The St. Martins proposed 184 room development has been a community wide issue for the last year. This topic was picked up by the Washinton Business Journal last week. For those without a subscription, the full text is in the comments section.
Below is a response to the article from a local Eckington resident who has been active in this debate. The following was taken from our local listserv.
"In response to Father Kelly’s quote in the Washington Business Journal, OK, let’s not be misinformed. We’ve gone through the salary information for police, firemen, teachers, and social workers before and most affordable housing studies put them in a group NOT covered in LIHTC funded apartments (like St. Martin’s). They are the middle class “forgotten group”. Too high an income for public funded housing, and too low an income to actually afford a home (80% AMI).
But let’s look at the numbers. I gathered this information almost one year ago so they may need minor adjustment. I’ve listed all of the sources for the following salary information, so if they are misinforming me please let them know.
DC Salary information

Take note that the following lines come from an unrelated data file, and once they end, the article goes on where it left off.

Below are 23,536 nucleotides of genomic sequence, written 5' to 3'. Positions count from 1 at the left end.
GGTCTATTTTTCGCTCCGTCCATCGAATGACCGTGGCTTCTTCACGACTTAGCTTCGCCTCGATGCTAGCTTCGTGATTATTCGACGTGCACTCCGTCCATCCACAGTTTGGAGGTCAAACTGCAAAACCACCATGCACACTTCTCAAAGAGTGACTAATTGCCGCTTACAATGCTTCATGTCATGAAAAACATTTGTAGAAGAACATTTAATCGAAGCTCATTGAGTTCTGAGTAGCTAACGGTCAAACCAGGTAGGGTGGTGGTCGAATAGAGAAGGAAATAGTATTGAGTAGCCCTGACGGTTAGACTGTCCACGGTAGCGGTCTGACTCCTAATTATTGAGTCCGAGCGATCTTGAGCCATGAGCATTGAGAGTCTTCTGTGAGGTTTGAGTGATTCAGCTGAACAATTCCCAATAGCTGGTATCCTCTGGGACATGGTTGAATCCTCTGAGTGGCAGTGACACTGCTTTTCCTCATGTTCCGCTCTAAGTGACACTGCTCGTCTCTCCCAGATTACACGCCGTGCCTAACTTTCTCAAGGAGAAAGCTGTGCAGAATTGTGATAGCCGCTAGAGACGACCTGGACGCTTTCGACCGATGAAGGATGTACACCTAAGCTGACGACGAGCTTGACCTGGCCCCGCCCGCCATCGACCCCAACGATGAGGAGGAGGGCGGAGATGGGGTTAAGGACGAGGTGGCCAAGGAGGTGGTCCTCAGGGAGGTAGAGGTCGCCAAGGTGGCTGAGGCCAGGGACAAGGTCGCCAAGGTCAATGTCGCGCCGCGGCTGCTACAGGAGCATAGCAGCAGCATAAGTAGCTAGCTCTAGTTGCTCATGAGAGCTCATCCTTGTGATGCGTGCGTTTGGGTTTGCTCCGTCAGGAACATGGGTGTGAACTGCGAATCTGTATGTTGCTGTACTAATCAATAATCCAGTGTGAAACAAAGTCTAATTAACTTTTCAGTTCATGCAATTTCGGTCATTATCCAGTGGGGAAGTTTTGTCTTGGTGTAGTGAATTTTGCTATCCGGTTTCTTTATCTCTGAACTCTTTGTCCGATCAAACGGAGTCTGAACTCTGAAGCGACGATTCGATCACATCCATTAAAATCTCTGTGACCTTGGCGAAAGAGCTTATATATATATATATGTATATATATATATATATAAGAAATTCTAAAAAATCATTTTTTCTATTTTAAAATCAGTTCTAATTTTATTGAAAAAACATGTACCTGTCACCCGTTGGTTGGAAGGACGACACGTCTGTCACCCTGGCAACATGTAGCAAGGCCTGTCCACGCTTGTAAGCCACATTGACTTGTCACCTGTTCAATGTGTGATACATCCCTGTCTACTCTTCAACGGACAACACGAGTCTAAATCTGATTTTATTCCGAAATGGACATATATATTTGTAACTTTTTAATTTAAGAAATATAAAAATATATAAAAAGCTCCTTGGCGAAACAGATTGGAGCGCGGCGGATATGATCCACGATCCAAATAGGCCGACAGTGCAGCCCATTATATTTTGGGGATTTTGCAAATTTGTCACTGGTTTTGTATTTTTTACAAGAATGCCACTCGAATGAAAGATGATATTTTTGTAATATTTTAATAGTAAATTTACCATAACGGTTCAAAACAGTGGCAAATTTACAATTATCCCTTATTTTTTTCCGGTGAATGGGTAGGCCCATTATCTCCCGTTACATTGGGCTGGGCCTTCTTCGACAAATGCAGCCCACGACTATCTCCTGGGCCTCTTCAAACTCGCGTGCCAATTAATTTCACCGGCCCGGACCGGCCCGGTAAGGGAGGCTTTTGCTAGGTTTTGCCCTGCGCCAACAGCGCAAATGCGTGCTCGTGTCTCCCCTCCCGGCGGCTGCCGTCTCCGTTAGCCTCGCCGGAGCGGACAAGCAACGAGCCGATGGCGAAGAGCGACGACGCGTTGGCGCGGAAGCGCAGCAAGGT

(From the Danter company’s market feasibility study for the Low Income Housing Tax Credit program):
2005 County Median Income for the District of Columbia is $89300
The chart below lists the maximum combined incomes for groups of family members in a household. Since those salaries are shared by household residents I have added the last column which shows what these numbers mean per person.
One Person: $37,500 $37,500 per person
Two Persons: $42,840 $21,420 per person
Three Persons: $48,240 $16,080 per person
Four Persons: $53,580 $13,395 per person
Note that the larger the number, the LESS money per person. So when you see the statement, “working people who make between $30,000 and $54,000 a year,” it becomes clear that an individual making $43,000 will be turned down for residence in St. Martin’s or any other LIHTC funded project unless they have 2 non-income dependents to become a household of 3 sharing the $43,000.
Salaries of DC Police, Firemen, Teachers, and Social Workers
OK, now lets look at the average salaries of the working DC professionals used as examples of the type of people they want to attract into their complex. Consider that most of this is old information (I posted it last year and it was old then) so it is very likely that these salary levels have gone up.
Teacher Salaries (From the NEA Rankings and Estimates report dated June 2005):
Average salaries of public school teachers, 2003–04 District of Columbia : $57,009
The average Teacher would not qualify to rent in the St. Martins complex unless they were the only working person in a five-person family. Although not impossible, it’s not likely.
Police Officer Salaries (From the dc.gov website):
What is the starting salary for police officers in the MPDC?
The starting salary for police officers is $44,611 a year. After 18 months of service, most police officers can expect to earn a base salary of approximately $48,809 a year. Lateral officers' starting salaries range from $46,842 to a maximum of $65,907, depending on their previous experience.